Philosophy and Psychology
Submitted By cuegis
Prompt: “The knower’s perspective is essential in the pursuit of knowledge.” To what extent do you agree?
Imagine, if you will, that you are sitting at a local café in France and happen to overhear the man sitting behind you say “He did it in cold blood.” As an American, the uneasy feeling of apprehension shoots through your body while waiting to sequentially overhear the dark deed belonging to this mysterious “he” the man behind you speaks of. Now, imagine that you are the friend to whom the Frenchman is confiding who also hears the same “Il l’a fait dans le sang froid.” As a Frenchman, your calm but curious ears wait to hear what the mysterious “he” has done with such grace. For though it may be the same idiomatic expression, “cold blood” takes on two drastically different meanings depending on the language and thus perspective of the person hearing it, consequently altering the tone of the subject entirely. To an American, a deed done in “cold blood” is a vicious deed done without empathy, however, to a Frenchman, a deed done in “le sang froid” is one done with self-control. The variation in the two languages is what causes the American to interpret negatively the words the Frenchman says in good spirit with the knowledge of his own language. Their two perspectives changed the meaning of the sentence entirely and it is for this reason why I would agree wholeheartedly that the knower’s perspective is essential in the pursuit of knowledge.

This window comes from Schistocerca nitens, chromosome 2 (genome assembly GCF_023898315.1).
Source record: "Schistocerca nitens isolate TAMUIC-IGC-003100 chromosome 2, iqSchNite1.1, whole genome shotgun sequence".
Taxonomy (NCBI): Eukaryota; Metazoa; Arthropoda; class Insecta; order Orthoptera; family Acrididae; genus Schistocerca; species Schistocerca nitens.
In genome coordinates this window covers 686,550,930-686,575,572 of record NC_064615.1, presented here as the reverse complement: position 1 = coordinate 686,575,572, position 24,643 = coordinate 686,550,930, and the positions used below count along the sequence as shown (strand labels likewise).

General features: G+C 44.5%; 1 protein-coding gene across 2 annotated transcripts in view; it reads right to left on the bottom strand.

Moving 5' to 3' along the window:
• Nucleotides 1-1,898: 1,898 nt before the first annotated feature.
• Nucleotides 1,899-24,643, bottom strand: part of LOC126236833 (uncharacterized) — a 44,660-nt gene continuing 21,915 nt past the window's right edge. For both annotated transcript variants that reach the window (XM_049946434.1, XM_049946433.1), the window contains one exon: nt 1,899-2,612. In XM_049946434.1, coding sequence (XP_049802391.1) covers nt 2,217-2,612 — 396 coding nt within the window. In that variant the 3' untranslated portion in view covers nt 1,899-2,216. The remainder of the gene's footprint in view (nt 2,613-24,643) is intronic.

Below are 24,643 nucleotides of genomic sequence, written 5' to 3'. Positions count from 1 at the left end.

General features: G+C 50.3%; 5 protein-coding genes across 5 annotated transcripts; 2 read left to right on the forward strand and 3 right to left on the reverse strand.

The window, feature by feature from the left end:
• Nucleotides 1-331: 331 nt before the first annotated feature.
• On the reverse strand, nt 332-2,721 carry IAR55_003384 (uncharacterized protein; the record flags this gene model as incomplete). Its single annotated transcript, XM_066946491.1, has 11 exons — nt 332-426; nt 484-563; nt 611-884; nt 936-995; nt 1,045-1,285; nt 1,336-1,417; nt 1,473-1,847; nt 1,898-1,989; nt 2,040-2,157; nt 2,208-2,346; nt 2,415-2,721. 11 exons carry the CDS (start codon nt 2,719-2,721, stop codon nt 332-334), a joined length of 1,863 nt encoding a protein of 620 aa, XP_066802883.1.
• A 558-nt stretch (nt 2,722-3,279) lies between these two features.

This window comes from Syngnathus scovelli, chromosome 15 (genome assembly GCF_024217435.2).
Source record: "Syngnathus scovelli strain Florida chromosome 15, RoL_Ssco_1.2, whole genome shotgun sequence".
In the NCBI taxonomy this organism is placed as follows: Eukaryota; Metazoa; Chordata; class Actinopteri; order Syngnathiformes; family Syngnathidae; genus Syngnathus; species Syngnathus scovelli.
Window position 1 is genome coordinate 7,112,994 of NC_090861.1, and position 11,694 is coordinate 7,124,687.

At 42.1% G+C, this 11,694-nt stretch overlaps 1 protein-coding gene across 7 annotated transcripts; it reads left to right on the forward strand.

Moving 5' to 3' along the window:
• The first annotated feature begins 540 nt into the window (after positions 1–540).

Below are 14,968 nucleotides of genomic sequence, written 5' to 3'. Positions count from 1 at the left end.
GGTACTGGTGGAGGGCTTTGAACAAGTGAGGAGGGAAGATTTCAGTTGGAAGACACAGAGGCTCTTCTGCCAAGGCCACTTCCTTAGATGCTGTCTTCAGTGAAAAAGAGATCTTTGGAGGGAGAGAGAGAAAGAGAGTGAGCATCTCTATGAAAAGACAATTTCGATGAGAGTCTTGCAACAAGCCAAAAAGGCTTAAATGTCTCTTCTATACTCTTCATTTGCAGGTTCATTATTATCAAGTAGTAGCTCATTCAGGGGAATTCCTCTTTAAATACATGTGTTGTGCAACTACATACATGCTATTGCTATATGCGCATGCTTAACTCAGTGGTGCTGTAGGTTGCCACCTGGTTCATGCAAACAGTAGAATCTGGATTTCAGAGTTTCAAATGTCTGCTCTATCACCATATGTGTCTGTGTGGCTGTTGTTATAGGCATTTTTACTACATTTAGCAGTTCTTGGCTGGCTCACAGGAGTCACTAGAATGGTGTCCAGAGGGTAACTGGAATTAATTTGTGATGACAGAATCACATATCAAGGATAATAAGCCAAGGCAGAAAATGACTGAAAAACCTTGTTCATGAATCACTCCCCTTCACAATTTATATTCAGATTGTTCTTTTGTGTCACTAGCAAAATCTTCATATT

The challenges of understanding the meaning behind words or symbols do not solely result from the discrepancy in language and translation, but also in history and memory. Thousands of years before the Nazi Regime took power, the symbol of the swastika was used by many peoples around the world including the Buddhists. As a religious symbol the swastika was looked upon with reverence and joy (Black,John). Contrary to what a…...